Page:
A masterpiece of Armenian religious architecture, the UNESCO World Heritage site Haghpat monastery represents a unique fusion of traditional architecture of the region and the ecclesiastical architecture of the Byzantine Empire. The monastery was founded in 976 AD by King Ashot the Merciful and his wife Queen Khosrovanush who commissioned the construction of the oldest church of the complex, St. Nshan (Holy Sign), in honor of their sons Smbat and Kiurike.
Local lore has it that Haghpat owes its name to the quarrel between a father and son during the construction of the nearby Sanahin monastery. One of the princes of Sanahin invited a renowned master to build a monastery. The master had brought his son with him, but as the construction of the monastery commenced, a conflict arose between them. The son abandoned his father and left Sanahin.
On the way, he crossed paths with another prince who hired him to build another monastery. As he carried on with the construction, his father’s apprentices noticed the walls rising on the opposite mountain. The old master decided to visit the construction site. He examined the walls carefully and proclaimed: “Akh pat” (strong wall). Thus, the monastery became known as Haghpat. Another legend claims that “haghpat” means “hater of evil,” explaining that in a place where a monastery, a sacred place, is built there can be no evil.
Today, the monastery of Haghpat consists of the St. Nshan church and its narthex, the church of St. Gregory (built in 1023-1025), the church of Mother Mary (erected in 1208-1220), a sepulcher, an 11th-century book depository, a belfry built in 1245, and a refectory that could accommodate about 270 monks.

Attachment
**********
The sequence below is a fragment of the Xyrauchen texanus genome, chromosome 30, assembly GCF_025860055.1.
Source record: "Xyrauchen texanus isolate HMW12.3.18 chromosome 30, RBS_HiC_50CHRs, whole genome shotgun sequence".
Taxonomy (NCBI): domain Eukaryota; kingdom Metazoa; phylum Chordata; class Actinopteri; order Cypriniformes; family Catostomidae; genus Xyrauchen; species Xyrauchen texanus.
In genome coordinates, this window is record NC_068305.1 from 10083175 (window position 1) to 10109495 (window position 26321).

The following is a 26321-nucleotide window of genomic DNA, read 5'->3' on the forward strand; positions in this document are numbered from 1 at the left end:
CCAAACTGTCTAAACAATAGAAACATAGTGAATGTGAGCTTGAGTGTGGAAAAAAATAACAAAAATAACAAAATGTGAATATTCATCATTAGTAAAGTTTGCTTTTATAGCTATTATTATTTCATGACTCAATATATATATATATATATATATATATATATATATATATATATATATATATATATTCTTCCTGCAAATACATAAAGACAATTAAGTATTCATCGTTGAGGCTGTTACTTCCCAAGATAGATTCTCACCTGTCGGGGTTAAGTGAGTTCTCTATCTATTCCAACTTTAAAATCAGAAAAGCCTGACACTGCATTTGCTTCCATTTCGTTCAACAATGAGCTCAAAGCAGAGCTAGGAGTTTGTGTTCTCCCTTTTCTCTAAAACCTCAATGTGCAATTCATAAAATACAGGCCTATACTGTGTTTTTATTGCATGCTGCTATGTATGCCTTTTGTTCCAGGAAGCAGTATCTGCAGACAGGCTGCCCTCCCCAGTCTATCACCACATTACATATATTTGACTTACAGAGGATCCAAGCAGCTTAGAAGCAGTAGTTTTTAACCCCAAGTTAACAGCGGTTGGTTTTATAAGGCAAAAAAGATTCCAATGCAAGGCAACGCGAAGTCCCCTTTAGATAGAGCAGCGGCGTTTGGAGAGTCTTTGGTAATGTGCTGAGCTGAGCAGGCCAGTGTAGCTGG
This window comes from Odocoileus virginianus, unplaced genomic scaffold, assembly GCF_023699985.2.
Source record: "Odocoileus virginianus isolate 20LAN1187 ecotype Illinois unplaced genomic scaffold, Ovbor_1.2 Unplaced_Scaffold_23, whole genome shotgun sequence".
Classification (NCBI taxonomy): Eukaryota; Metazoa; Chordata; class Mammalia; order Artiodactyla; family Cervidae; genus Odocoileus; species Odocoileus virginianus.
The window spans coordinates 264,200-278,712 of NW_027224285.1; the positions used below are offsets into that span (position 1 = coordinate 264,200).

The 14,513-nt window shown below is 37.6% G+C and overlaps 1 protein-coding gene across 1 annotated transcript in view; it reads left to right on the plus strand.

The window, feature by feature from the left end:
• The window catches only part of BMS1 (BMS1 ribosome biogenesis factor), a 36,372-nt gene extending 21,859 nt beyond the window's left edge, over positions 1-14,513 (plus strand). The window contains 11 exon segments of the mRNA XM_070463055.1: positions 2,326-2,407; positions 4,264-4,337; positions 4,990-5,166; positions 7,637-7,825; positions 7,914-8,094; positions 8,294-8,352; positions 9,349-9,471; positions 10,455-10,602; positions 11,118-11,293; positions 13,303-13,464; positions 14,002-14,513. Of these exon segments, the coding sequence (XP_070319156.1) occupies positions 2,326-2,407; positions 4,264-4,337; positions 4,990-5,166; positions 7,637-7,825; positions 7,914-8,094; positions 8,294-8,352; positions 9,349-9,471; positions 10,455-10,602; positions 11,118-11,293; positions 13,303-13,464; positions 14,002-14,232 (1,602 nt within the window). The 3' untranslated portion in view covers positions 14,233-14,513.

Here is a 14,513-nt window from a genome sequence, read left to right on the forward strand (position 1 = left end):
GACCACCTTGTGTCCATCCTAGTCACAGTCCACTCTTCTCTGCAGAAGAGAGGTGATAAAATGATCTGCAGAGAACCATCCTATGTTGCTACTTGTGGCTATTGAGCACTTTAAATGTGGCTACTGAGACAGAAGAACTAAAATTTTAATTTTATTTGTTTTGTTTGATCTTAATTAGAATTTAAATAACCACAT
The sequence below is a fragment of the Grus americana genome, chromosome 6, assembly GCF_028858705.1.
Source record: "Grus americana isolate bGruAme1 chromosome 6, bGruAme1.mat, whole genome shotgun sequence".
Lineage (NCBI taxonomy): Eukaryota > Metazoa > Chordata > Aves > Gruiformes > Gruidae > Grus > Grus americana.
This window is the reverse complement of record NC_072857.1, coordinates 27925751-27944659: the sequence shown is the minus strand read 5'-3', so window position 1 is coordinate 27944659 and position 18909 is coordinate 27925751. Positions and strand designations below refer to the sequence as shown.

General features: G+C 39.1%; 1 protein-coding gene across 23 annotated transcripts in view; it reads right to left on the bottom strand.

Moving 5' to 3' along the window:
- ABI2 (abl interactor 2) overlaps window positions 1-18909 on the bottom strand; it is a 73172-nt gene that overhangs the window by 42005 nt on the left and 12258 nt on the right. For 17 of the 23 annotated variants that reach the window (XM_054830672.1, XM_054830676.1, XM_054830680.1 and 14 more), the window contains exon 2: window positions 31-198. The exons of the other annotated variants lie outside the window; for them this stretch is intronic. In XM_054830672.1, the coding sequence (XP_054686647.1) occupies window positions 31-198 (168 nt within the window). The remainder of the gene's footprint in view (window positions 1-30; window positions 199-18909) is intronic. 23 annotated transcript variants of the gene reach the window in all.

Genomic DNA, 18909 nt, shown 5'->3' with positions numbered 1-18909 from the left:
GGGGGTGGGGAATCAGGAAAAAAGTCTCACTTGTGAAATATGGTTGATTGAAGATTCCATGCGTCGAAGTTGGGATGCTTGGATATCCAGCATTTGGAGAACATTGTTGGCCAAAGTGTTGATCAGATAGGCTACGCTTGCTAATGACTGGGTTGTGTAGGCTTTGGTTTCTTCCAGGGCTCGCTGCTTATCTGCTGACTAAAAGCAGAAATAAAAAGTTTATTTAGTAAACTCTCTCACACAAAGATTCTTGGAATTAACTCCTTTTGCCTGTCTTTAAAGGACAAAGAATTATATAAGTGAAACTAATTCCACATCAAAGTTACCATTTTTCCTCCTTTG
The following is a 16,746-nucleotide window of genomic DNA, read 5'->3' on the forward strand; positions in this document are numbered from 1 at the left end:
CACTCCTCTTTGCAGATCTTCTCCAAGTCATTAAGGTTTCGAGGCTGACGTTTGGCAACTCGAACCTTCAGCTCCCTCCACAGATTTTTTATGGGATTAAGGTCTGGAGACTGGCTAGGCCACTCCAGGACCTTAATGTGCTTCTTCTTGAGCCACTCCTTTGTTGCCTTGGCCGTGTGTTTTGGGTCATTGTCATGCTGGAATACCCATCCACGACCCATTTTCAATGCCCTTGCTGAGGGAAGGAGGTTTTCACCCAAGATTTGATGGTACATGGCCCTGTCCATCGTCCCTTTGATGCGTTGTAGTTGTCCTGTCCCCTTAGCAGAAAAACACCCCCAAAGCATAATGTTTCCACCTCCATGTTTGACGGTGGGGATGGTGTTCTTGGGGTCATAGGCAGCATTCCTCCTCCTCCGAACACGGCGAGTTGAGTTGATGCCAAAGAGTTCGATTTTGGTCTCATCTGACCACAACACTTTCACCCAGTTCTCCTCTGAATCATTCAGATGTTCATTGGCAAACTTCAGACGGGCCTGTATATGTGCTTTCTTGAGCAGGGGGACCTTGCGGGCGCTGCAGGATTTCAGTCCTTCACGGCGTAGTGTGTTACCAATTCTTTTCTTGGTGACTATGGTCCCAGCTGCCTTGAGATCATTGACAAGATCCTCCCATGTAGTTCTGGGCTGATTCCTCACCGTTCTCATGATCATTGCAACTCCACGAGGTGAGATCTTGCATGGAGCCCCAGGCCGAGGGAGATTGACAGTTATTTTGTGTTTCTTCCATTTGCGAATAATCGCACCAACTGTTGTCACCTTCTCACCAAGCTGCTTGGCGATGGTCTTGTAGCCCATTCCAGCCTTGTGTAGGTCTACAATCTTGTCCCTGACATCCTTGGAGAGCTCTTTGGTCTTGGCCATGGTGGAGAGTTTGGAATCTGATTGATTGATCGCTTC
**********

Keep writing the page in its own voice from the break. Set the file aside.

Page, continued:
The entire complex is surrounded by defensive walls dating back to 10th-11th centuries. A major religious, cultural, scientific, and educational center of medieval Armenia, Haghpat monastery was renowned for the manuscripts and miniatures created here.
Many famous scholars taught at the Haghpat monastery, including Grigor Magistros, a linguist and philosopher, and Hovhannes Sargavan who reformed the Armenian calendar and authored a number of scientific works on mathematics, theology, medicine, etc. In its golden age, there were over 500 monks at the monastery.
Haghpat was also known for its large collection of works written in Armenian language, becoming the first Armenian Matenadaran, library of manuscripts.
Art and culture in Armenia in the beginning of the 13th century were rapidly developing. It was mainly a result of the peaceful period that came with the liberation of Armenia from the Seljuk Turks in the late 12th century by the Zakarian princes. Many new manuscripts and illustrated gospels were created during this period, one of the prominent examples being the Haghpat Gospel.
It was created in 1211 AD in Haghpat monastery and later illustrated in the city of Ani by the painter Margare. What makes this gospel special is the unique style of its illustrations and miniatures. Along with the strict traditions of gospel illustrations of medieval Armenia, Haghpat Gospel features personal, everyday life, secular scenes of men and women in traditional dressings, priests, representatives of both the upper and lower classes.
Today, this gospel is displayed at the Matenadaran museum of ancient manuscripts in Yerevan.
Another unique treasure of the Haghpat monastery is the Amenaprkich (All Savior) khachkar created in 1273 by a master called Vahram. Very few khachkars of this style have survived in Armenia. The central object of the khachkar is a beautifully carved cross in the center of the stone. Contrary to the more common cross-stones, All Savior khachkars depict the scene of crucifixion.
The elaborately carved All Savior cross-stone of Haghpat depicts Jesus on the cross, Mother Mary and Mary Magdalene, the 12 apostles of Christ, and figures of angels. The surface of the khachkar is colored with “vordan karmir,” a red dye made of an insect called Armenian cochineal. Another All Savior khachkar created by master Vahram can be found at the old cemetery of the village of Dsegh.
In 1996, the monastery of Haghpat and the nearby Sanahin monastery were included in the UNESCO World Heritage list as masterpieces of religious architecture and major education centers in the Middle Ages.